In this showcase series we feature the action sports photography of Philip Platzer.
Philip, can you tell us about your photographic background?
I am a 34 year old sports photographer based in Graz, Austria. I was always interested in photography and doing action sports like snowboarding, rock climbing and surfing.
So it made perfect sense trying to capture all this great moments. I started to shoot friends and became addicted to photography pretty quick. I don’t have any classic education, as an autodidact I started to work as a pro in 2009 and well, I’m happy it worked out like that.
Can you tell us more about this action sport series?
The great thing about action sports photography is that you have so many different tasks, you can shoot emotions, the lifestyle of the athletes, portraits and of course the action. I love to do experiments – like playing with the shutter speed to get some motion blur, even if its uncommon for surfing or rowing.
I also shoot a lot of motor sports, I’m kind of a resident photographer for the Red Bull race track in Austria. That gives me a great opportunity to do nice image–shoots and big events. But after all I still love to go snowboarding in the backcountry – with my little Fuji X100S
in the backpack and ready to shoot whatever I can get.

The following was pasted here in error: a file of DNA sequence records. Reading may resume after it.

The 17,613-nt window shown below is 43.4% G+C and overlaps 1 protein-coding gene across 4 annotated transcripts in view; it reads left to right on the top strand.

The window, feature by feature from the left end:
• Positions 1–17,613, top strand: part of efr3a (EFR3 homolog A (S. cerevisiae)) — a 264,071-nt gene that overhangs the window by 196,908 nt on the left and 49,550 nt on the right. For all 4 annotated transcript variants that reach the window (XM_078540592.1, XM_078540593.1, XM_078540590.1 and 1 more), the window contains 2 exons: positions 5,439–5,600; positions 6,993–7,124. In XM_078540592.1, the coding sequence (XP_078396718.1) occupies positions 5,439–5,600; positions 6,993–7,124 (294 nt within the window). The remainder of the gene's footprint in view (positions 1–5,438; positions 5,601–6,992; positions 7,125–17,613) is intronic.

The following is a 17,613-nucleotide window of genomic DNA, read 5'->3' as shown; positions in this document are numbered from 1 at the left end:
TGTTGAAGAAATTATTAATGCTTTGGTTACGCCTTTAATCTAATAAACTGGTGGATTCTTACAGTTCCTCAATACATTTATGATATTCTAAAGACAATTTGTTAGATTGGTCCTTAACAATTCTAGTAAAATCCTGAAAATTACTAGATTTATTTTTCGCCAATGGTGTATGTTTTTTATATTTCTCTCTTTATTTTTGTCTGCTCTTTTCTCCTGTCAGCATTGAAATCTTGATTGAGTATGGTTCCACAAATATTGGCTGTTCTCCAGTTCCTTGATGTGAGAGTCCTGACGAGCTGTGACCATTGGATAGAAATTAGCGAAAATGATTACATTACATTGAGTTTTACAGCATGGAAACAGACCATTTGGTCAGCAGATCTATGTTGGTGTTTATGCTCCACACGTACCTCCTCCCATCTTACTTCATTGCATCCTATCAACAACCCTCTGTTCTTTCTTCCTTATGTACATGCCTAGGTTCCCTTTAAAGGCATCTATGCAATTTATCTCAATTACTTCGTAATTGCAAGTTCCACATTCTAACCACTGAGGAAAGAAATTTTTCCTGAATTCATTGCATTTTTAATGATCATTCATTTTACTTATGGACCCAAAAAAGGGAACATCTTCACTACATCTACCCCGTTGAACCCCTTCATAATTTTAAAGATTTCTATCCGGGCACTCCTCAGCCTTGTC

What equipment do you use for your sports photography?
Most of the time I work with two camera bodies, a Nikon D4 and a Nikon D700 as a backup or second camera. I use lenses with a range from 16mm fisheye up to 500mm telephoto, incl zoom and prime lenses. All Nikon lenses with fast apertures, in order to be able to shoot in low light as well. Especially in action sports photography your equipment needs to be resistant.
Many shooting happens in bad weather conditions, dusty areas or on cold mountains. Last summer I killed both cameras while shooting the Red Bull Hare Scrambel in heavy rain and muddy terrain. Thanks to a good insurance I was still in a good mood and the pictures were worth it.
Some photographers say a good picture needs no post production, well, my opinion is a good picture deserves good post production. Of course, photography should happen in your camera, you can’t Photoshop important things like perspective and the right moment.
But playing with colours and contrasts can emphasise your work. I like to keep it natural, even when you’ve done hours of post processing on one picture, the post production should not dominate it.
Photophique has express permission to publish these images and Philip Platzer retains full copyright to all photographs featured in this showcase series.